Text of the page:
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LG's plans to build a new US headquarters on the banks of New Jersey's Hudson River met some harsh resistance after two lawsuits threatened to derail the plans on grounds of environmental impact. The lawsuits claim that it would obstruct views of the Palisades above the western shore of the Hudson River, but today word has come in that a New Jersey Superior Court judge has dismissed the lawsuits.
The judge's ruling was based on the fact that the economic impact that the new headquarters would bring in far outweighed the negatives. He explains his decision by saying: "LG had met the positive criteria requirements because the project promoted the general welfare by maintaining jobs, promoting green building design, providing adequate light, air and open space, providing energy efficiency, and utilizing renewable energy sources."
While the new headquarters may not be as stunning as Apple's Cupertino spaceship or Amazon's biome in the city, LG's concept art shows off an ultra-modern structure that is not unappealing to the eye. When this is combined with the fact that it will bring thousands of jobs to a struggling economy, one can only see this as a good thing.
HTC is working on a rebranding, where they've acquired the talents of Iron Man himself, Robert Downey Jr. The first TV spot, below, is a 15-second tease of HTC's "Here's to Change" advertising campaign, where Downey Jr. is holding a cat, with HTC standing for "Hold This Cat" meaning that HTC can mean whatever you want it to.
The second TV spot is a little crazier, where Downey Jr. walks into a meeting and says that HTC stands for "Humongeous Tinfoil Catamaran", uh yes - Iron Man - that's what we expected you to say. I don't know about these new ads, they feel a bit rushed. I'd like to actually see Downey Jr. sit down and discuss with the camera for 30-60 seconds on why you should buy a HTC smartphone.
It wasn't long ago that the US government officially recognized professional League of Legends gamers as athletes, but now the first VISA has been awarded to a Canadian League of Legends gamer.
Danny "Shiphtur" Le, received his VISA so that he could fly down to southern California to train for October's world championship, which is being held in Los Angeles. The VISA he holds is a P-1A, which is the VISA for "internationally recognized athletes," according to a spokesman for the US Citizenship and Immigration Services.
The spokesman stated that each candidate would be individually evaluated for a VISA. But, Le is a Canadian, and Canadian's can stay in the US for up to six months without a VISA, so why did the pro League of Legends gamer apply for a VISA? As a business gamer, Le will play in competitions and if he wins prize money, he keeps it - but he cannot earn a salary while in the US. With Le based in California for now, he is earning a salary, which he would like to keep, hence the VISA application.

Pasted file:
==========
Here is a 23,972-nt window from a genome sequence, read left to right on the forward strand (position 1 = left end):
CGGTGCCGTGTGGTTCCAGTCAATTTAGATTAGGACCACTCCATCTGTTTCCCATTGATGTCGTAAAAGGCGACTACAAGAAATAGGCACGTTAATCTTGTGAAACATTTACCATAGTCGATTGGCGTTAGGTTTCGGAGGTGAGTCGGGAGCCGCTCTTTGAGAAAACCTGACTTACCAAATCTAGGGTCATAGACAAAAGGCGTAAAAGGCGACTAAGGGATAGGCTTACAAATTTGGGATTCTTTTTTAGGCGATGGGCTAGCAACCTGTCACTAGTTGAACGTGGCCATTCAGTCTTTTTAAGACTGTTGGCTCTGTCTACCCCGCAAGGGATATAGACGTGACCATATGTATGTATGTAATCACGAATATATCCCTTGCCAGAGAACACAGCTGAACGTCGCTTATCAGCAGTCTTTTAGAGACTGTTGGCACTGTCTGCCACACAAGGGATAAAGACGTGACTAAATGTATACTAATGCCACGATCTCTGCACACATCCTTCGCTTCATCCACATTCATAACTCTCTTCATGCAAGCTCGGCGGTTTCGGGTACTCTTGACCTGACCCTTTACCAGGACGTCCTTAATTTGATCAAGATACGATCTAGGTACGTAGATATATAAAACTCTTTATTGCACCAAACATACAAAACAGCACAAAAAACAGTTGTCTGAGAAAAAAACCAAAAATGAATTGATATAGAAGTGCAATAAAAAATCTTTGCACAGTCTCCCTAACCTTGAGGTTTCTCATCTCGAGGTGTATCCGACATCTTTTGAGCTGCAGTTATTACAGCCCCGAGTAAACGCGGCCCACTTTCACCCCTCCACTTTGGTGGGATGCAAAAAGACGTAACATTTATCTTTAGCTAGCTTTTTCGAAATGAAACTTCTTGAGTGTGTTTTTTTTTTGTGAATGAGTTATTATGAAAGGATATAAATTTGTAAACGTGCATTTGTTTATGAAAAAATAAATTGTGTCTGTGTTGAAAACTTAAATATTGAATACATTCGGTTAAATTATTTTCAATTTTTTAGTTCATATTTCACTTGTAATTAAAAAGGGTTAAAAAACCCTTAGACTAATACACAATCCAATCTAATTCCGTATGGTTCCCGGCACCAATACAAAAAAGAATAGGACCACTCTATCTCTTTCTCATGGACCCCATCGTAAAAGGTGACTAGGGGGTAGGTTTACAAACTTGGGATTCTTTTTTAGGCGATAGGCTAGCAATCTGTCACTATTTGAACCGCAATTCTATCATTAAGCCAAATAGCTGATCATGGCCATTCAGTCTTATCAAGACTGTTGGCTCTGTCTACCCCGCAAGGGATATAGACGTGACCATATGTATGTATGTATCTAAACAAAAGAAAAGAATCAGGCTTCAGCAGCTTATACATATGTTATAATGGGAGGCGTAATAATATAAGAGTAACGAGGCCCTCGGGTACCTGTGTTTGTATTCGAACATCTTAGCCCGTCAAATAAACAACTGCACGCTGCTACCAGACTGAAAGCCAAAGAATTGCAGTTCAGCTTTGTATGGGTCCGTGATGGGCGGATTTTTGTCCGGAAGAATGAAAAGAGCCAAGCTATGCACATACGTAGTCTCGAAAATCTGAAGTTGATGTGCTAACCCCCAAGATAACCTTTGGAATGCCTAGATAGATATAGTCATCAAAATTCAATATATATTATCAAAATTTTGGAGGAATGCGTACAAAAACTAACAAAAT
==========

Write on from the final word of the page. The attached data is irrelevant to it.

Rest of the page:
Apple isn't having a good time in China, with Canalys' latest report showing that the iPhone's market share has dropped to just 5% in the second quarter of 2013. This is down from 9% in the same quarter of last year.
Canalys' China Research Director, Nicole Peng, told Bloomberg that Apple is getting hit by low-cost Android-powered smartphones that are being pushed by vendors such as Lenovo, ZTE and Xiaomi, which have all been pushing super-cheap smartphones with decent internal specifications. Peng said: "Apple is only focused on the high-end segment, and China's smartphone market growth right now is coming from the mid- to low-end. Apple doesn't have any products in the mid- to low-end and that's where Xiaomi has been building their brand awareness."
The world's largest wireless carrier, China Mobile, has close to 750 million subscribers, but Apple will not play ball with them. The Cupertino-based smartphone giant will not accept lower subsidies from the carrier, which is now hurting them, bad. Is this why Apple is reportedly working on the cheaper iPhone 5C?
Microsoft is losing partners left, right and center, with major partner, Acer, looking to shift its business away from the Redmond-based OS giant. The Wall Street Journal reports that Acer is trying to grow its "non-Windows business as soon as possible" by jumping to Android for mobile devices.
Acer's goal is to generate 30% of its re venue from Android-based devices and Chromebooks by as early as the end of 2014, up from the current 10% revenue stream they will see from Android-based Acer goods this year. It would seem like, from the outside at least, Acer is trying to grow itself toward a Samsung-like company.
Acer President, Jim Wang, told The Wall Street Journal: "For the PC industry, I haven't seen light at the end of the tunnel. First, we have to sustain our market share and protect our bottom line...and by doing tablets and smartphones right, we can be prepared for the day after tomorrow."